Our Heritage | Singapore Hokkien Huay Kuan

Our Heritage

Thian Hock Keng

In 1839, the local Hokkien community built the Thian Hock Keng Temple to worship Goddess of the Seas (MaZu) and used it as a meeting place.  The temple was bestowed an imperial scroll with the words “Bo Jing Nan Ming” (translated as “The waves are calm in the South Seas”) by Qing Emperor Guangxu in the 33rd year of his reign (1907).  The temple was gazetted as a national monument in 1973.

Comprehensive restoration works was carried out in 1998 and completed in 2000.  It won 4 architectural awards, the most prestigious being the 2001 UNESCO Asia-Pacific Heritage Awards for Culture Heritage Conservation. From 2011–2012, Thian Hock Keng underwent another extensive restoration to enhance the monument structurally and aesthetically.

Rochore Tua Pek Kong Temple

Rochore Tua Pek Kong Temple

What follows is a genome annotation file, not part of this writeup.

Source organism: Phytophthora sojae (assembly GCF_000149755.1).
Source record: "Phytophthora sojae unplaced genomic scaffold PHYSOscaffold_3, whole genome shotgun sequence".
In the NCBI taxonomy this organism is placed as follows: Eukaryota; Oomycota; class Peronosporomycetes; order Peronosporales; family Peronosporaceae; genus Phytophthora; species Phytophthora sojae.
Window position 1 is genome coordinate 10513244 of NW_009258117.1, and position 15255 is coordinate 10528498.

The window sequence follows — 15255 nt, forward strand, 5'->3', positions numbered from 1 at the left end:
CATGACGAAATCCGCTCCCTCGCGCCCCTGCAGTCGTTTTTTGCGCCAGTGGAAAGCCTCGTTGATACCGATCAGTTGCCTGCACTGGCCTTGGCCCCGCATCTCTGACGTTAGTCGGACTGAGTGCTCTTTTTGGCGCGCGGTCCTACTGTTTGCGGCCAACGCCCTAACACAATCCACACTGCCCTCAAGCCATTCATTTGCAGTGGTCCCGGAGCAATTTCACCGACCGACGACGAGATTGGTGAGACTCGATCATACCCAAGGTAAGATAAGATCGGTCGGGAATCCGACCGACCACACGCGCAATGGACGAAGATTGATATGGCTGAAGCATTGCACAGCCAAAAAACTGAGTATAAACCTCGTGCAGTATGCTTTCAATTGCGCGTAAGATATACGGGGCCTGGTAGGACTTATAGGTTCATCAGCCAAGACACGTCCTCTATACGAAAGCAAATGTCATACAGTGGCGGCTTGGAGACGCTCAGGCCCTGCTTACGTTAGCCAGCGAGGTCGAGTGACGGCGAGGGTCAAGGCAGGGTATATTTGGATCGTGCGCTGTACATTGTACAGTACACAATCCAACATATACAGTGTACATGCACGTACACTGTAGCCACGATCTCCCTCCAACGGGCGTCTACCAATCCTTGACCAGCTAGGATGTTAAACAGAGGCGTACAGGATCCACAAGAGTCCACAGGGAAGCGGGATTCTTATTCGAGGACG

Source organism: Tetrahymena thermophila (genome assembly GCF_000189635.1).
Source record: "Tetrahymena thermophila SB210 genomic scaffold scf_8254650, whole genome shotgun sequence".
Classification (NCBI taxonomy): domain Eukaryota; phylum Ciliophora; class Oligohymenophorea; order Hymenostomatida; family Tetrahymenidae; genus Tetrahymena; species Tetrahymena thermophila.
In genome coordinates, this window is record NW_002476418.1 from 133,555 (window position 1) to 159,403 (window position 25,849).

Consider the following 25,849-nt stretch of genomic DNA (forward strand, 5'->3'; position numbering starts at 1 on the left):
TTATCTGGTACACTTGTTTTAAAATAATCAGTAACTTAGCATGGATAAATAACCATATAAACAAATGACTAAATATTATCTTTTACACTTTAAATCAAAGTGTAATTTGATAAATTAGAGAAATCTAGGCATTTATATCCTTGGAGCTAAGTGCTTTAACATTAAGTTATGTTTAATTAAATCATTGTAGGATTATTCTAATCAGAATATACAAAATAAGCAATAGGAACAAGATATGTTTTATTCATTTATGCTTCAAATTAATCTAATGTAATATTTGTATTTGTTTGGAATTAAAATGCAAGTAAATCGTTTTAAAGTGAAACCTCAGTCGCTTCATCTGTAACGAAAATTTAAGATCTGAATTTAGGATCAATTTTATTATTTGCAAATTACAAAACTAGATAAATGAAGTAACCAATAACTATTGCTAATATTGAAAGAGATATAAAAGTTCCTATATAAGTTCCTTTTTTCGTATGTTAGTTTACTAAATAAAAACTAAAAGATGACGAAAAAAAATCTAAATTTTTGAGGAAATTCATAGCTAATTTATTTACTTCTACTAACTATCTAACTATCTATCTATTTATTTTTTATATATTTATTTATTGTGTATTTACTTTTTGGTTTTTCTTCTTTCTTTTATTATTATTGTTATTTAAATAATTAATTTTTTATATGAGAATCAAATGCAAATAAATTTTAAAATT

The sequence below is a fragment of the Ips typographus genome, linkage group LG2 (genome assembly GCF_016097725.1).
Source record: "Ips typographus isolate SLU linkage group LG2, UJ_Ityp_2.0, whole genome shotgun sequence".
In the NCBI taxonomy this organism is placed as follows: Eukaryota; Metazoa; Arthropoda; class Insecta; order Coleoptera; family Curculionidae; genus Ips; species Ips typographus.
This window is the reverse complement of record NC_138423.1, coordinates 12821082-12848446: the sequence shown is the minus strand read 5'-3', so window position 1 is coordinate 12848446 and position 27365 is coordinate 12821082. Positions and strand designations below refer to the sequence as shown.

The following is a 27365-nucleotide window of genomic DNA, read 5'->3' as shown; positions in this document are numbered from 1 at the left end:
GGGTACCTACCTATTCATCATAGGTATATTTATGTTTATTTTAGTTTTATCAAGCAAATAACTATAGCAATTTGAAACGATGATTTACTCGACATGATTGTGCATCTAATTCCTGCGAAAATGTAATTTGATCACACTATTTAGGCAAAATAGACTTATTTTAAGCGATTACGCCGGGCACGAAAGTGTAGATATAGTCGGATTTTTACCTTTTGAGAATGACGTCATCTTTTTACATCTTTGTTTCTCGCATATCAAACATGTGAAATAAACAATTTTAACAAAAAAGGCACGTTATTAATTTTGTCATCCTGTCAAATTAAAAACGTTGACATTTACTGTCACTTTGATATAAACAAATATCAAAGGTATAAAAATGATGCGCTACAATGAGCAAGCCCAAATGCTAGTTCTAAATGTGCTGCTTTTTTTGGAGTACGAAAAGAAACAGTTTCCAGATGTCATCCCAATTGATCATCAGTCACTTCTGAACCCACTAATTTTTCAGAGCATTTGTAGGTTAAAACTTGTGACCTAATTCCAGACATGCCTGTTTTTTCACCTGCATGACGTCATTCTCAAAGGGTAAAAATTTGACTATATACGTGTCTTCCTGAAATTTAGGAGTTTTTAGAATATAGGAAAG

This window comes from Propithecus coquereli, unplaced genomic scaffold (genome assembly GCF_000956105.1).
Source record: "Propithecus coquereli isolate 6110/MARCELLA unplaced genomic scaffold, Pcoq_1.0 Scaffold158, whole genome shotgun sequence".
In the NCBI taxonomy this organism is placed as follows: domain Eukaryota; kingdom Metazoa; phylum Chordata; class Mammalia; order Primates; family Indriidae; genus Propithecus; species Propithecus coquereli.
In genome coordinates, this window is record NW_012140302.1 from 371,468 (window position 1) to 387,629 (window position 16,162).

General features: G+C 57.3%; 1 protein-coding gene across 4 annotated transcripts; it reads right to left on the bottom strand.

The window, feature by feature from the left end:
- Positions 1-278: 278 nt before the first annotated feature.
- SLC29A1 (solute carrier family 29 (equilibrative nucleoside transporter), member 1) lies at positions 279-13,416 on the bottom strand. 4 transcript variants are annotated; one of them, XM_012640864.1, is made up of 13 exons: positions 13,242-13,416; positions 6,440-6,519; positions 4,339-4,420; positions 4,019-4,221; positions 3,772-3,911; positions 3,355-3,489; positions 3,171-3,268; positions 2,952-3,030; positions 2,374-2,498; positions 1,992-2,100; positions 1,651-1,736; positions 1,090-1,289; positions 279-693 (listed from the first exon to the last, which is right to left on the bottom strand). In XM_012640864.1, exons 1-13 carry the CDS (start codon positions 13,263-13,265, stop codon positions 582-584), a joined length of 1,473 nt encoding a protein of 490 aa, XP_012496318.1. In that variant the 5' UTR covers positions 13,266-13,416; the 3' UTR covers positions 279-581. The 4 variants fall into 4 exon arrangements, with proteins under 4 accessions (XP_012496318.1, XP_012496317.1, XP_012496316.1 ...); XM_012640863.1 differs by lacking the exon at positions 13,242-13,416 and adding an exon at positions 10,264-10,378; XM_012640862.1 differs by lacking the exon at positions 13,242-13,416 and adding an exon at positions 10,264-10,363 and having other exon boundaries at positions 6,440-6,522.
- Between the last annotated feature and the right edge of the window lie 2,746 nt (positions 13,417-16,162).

The Temple was built in 1847 at Lavender Road (previously known as Rochor Road). It was refurbished in 1920 and 1928. Although the name of the road has changed, the Temple is still known as “Rochore Tua Pek Kong Temple”.

Kim Lan Beo

Kim Lan Beo

Kim Lan Beo was first built in Yan Kit Road in 1830. It served as the centre of activities for a Hokkien clan secret society then.

Later in 1881, when Mr Cheang Hong Lim refurbished the Temple, it became a place of worship for the public. In the sixties, SHHK took over the management of the Temple.

In 1988, the land was acquired by the Government and Kim Lan Beo was relocated to Kim Tian Road. The construction cost of the Temple was borne solely by SHHK.

Leng San Teng

Leng San Teng

Leng San Teng was built in 1885 at Leng Kee Road, next to the Leng San Cemetery (which was subsequently acquired by the Government in 1923).

The then owner, Mr Gan Ying Leng later entrusted the Temple to SHHK, and it has been managed by SHHK since then.


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Singapore Hokkien Huay Kuan

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